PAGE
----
Advertising opportunities, guidelines emerge with social influencer marketing

By Lorna White


London, United Kingdom


Social networks are an essential area for advertisers considering a mobile-specific advertising strategy, given that around 80% of all social traffic is mobile.

Of the dominant giants, Facebook is turning 15 years old, and its impact on the marketing world in this relatively short span has been huge. The pace of growth has been so impactful that companies are coming under ever more scrutiny from both advertising brands and political powers. More recently, the spotlight has been on influencers and the transformative impact they have on the way brands speak with their audiences.

Unregulated social media influencer marketing can mislead potential customers, such as in the case of the Fyre Festival.
Unregulated social media influencer marketing can mislead potential customers, such as in the case of the Fyre Festival.

Social media has changed the shape of advertising and given birth to influencers, though their power is still being underestimated in the mainstream world.

Influencers are media stars born on social platforms. This offers the industry a medium for brands to reach mass markets of extremely engaged audiences through an authentic voice. The speed at which these stars have risen to fame has, however, been without restriction and is, so far, unregulated.

After hitting the headlines, some of the most influential stars have now agreed to declare when they have been paid or gifted by a brand in a bid to remain transparent to their fans. These guidelines are:

  • Influencers must clearly label content that has been paid for or for which they have received gifts or loans. They do this by marking content as #ad or #sponsored, for example, and these must now be prominently displayed at the beginning of the post rather than buried away among other hashtags.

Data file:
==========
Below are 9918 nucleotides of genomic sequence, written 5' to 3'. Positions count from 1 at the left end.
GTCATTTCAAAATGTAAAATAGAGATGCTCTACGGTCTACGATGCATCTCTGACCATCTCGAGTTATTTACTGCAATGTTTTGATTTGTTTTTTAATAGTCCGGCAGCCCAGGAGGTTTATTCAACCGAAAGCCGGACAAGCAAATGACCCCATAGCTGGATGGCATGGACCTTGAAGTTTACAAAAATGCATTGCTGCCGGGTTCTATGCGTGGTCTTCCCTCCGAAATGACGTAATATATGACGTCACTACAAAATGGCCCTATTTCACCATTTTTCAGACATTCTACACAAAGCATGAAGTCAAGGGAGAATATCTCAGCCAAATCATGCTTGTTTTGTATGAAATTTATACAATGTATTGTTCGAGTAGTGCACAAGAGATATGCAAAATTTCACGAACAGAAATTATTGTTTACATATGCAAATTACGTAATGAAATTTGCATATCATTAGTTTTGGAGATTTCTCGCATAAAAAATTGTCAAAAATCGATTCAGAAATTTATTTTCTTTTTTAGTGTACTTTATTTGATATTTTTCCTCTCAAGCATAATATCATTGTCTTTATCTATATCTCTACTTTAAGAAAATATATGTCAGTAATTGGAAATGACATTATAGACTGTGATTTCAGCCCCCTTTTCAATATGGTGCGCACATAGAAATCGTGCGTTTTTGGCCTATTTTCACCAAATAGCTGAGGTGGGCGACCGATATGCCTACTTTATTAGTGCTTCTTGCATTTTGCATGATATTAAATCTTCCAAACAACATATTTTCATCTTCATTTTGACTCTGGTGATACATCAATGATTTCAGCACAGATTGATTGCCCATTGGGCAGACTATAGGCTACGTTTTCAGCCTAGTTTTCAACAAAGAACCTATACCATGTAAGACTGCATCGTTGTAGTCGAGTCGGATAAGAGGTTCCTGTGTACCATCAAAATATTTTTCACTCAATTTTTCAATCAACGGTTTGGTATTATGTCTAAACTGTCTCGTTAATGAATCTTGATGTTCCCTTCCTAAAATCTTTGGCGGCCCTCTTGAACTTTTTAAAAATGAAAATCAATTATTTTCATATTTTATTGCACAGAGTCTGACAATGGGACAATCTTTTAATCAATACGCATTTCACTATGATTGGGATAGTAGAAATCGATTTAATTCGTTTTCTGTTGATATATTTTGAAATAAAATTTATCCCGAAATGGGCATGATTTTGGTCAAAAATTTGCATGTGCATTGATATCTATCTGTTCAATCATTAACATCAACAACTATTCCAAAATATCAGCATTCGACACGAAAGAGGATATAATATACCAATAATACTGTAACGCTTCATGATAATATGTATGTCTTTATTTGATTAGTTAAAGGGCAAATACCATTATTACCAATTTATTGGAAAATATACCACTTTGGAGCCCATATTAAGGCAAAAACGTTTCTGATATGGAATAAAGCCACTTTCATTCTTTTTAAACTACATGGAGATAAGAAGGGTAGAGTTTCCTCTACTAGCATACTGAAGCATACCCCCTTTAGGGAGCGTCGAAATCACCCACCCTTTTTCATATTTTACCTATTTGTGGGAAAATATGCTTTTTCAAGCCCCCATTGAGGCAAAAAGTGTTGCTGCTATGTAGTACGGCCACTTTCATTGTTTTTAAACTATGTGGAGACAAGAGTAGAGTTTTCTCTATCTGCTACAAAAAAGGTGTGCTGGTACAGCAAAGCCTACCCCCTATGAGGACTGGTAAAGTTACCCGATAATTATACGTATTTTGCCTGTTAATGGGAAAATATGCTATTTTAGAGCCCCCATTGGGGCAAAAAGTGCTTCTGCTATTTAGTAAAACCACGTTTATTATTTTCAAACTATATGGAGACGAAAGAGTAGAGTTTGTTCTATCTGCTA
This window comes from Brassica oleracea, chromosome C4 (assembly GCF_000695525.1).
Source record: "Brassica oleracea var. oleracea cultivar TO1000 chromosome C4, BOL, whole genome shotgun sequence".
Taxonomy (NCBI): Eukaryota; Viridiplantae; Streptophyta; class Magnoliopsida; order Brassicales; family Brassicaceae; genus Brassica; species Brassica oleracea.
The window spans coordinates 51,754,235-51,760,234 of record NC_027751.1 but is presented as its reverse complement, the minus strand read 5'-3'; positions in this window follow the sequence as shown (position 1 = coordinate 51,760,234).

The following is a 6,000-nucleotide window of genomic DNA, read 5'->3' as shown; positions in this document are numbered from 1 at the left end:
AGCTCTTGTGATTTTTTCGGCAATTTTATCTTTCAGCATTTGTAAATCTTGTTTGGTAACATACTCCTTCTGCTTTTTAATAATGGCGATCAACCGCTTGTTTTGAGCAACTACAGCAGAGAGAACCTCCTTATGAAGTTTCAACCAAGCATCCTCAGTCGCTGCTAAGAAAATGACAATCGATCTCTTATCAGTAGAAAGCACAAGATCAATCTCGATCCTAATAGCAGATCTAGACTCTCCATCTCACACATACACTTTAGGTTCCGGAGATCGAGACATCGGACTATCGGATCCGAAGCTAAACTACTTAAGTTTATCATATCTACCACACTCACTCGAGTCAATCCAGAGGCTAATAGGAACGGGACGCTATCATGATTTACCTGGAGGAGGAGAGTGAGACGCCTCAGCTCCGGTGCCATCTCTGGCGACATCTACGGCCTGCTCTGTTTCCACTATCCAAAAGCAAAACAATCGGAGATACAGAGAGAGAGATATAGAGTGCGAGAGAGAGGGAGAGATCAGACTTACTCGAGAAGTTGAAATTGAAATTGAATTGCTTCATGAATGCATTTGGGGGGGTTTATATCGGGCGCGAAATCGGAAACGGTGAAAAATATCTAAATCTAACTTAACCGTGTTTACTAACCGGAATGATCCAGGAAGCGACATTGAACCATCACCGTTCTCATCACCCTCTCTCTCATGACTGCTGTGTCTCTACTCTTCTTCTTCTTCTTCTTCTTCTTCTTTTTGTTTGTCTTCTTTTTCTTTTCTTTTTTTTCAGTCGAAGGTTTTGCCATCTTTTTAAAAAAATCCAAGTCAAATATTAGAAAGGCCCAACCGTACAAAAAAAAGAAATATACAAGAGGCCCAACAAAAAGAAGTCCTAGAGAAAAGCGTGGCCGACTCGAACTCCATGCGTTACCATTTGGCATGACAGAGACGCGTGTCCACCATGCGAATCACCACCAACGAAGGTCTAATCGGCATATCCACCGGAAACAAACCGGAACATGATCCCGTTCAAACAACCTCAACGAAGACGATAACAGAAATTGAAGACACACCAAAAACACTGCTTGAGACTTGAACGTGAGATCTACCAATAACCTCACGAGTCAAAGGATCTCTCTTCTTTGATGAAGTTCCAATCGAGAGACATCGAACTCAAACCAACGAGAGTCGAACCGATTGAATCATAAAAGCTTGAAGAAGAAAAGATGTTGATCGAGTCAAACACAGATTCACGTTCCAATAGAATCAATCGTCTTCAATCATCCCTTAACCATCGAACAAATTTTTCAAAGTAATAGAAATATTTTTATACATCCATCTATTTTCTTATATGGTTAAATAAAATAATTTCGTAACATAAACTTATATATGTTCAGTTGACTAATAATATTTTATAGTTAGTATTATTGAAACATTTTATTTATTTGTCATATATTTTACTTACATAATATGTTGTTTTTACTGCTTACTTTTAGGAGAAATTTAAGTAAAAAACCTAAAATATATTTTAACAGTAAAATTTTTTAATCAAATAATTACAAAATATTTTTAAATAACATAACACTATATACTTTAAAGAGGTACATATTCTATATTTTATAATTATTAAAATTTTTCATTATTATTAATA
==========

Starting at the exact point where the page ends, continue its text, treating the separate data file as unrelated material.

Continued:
• Even gifts that are made without a requirement to post about them afterward must be declared if they appear in social media content. The suggested label is #freebie.
  • It is no longer enough for influencers to declare the companies they work for in their profiles. Each post must be treated in isolation and all paid content or commercial relationships declared.
  • If an influencer is engaged in various commercial relationships related to an individual post, each one must be declared.

While these are small steps, it’s interesting to see the openness in which the stars have announced this to their fans. These fans would rather be fully transparent to remain authentic. They’d also like to avoid full regulation scrutiny, as demonstrated by the Netflix documentary on the Fyre Festival, which drew attention to the industry. The documentary shows the danger of influencer marketing hype and what happens when stars don’t disclose the investment behind their posts or fully understand the intentions of the brands with which they are working.

Brands need to be aware of how powerful influencers can be while maintaining integrity by choosing the right representatives for their brand association. Brands need to be aware of the context in which influencer marketing sits. Advertising in such a native context can be less clear that a brand is paying for the space versus a television spot, for example, so being clear the content is paid for is essential.

It should also be considered that while it can be incredibly powerful, brands need to ensure they are measuring the right metrics and not get trapped in the hype. Much like all digital advertising, it’s important to ask how this will impact the business outcome.

About Lorna White

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